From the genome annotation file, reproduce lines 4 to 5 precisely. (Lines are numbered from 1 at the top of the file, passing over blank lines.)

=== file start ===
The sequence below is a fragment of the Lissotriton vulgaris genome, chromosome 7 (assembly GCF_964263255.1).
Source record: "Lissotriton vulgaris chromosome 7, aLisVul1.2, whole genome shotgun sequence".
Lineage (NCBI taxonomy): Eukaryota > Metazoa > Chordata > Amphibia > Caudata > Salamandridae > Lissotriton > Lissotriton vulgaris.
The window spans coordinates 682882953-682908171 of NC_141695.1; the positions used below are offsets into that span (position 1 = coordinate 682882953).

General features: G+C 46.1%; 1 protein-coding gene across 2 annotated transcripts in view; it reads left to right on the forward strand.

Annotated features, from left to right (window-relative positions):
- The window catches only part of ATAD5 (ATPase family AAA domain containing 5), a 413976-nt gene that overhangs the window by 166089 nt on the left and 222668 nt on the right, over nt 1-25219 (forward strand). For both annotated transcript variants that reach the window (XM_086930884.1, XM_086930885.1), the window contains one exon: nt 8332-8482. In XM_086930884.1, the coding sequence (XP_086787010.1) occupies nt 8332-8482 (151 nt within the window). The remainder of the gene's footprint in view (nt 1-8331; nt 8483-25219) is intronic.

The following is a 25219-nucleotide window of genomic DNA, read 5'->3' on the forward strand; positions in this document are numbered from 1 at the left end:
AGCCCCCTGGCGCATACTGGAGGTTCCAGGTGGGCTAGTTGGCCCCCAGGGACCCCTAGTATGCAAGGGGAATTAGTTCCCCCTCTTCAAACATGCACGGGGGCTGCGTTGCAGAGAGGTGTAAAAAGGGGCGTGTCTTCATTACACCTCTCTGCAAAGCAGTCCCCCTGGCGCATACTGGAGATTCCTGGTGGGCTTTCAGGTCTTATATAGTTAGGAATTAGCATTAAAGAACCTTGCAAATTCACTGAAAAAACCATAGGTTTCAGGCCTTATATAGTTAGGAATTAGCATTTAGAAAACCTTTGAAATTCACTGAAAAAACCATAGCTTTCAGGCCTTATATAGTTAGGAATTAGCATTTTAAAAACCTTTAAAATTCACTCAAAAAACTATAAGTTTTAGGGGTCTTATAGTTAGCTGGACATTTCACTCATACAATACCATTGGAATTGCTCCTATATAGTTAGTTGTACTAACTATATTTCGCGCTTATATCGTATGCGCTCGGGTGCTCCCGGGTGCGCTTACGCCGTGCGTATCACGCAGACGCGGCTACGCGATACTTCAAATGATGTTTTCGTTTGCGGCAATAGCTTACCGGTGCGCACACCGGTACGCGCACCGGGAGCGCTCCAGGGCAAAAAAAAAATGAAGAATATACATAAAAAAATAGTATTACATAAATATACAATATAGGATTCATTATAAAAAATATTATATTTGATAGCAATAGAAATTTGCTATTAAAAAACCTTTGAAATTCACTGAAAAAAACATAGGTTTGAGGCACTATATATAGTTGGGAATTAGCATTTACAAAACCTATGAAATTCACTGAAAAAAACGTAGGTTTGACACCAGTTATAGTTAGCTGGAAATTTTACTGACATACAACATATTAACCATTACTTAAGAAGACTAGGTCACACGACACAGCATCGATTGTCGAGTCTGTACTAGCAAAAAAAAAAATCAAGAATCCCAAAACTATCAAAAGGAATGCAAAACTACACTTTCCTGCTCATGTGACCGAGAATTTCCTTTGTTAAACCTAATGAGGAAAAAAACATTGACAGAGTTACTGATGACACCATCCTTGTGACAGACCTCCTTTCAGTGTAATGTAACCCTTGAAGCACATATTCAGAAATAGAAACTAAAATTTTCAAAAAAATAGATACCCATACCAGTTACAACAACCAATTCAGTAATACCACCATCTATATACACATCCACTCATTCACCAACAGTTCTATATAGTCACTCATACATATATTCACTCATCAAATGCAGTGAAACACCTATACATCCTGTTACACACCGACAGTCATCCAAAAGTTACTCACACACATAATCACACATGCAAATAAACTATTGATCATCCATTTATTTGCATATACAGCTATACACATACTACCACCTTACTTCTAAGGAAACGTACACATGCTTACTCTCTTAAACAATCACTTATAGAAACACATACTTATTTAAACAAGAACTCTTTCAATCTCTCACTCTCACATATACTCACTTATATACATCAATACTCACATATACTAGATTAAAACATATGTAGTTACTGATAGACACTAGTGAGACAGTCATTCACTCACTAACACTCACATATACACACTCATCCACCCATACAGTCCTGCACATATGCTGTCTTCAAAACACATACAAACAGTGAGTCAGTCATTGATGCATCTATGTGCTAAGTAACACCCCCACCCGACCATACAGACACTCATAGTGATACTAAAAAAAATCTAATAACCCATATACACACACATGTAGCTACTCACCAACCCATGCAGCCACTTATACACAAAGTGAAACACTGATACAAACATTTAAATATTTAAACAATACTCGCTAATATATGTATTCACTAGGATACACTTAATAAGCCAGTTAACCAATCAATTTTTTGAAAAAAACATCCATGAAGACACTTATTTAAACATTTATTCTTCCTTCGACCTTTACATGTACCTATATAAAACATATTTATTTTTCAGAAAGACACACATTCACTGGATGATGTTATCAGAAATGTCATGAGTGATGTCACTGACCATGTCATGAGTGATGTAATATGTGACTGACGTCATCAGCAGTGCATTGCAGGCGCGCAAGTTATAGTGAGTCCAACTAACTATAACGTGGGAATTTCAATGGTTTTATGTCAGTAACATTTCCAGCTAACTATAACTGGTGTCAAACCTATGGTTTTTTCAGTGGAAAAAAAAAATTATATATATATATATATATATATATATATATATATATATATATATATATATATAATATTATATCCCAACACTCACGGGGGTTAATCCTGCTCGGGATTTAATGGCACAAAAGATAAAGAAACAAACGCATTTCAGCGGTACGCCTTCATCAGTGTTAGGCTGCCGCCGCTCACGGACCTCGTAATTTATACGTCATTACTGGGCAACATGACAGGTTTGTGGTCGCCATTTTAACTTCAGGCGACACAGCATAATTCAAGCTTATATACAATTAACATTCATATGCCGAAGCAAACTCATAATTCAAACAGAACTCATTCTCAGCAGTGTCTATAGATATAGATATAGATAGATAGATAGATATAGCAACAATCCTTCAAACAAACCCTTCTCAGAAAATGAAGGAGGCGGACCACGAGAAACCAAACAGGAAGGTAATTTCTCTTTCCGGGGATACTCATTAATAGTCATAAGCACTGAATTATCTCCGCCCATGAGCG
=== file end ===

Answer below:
The window spans coordinates 682882953-682908171 of NC_141695.1; the positions used below are offsets into that span (position 1 = coordinate 682882953).

General features: G+C 46.1%; 1 protein-coding gene across 2 annotated transcripts in view; it reads left to right on the forward strand.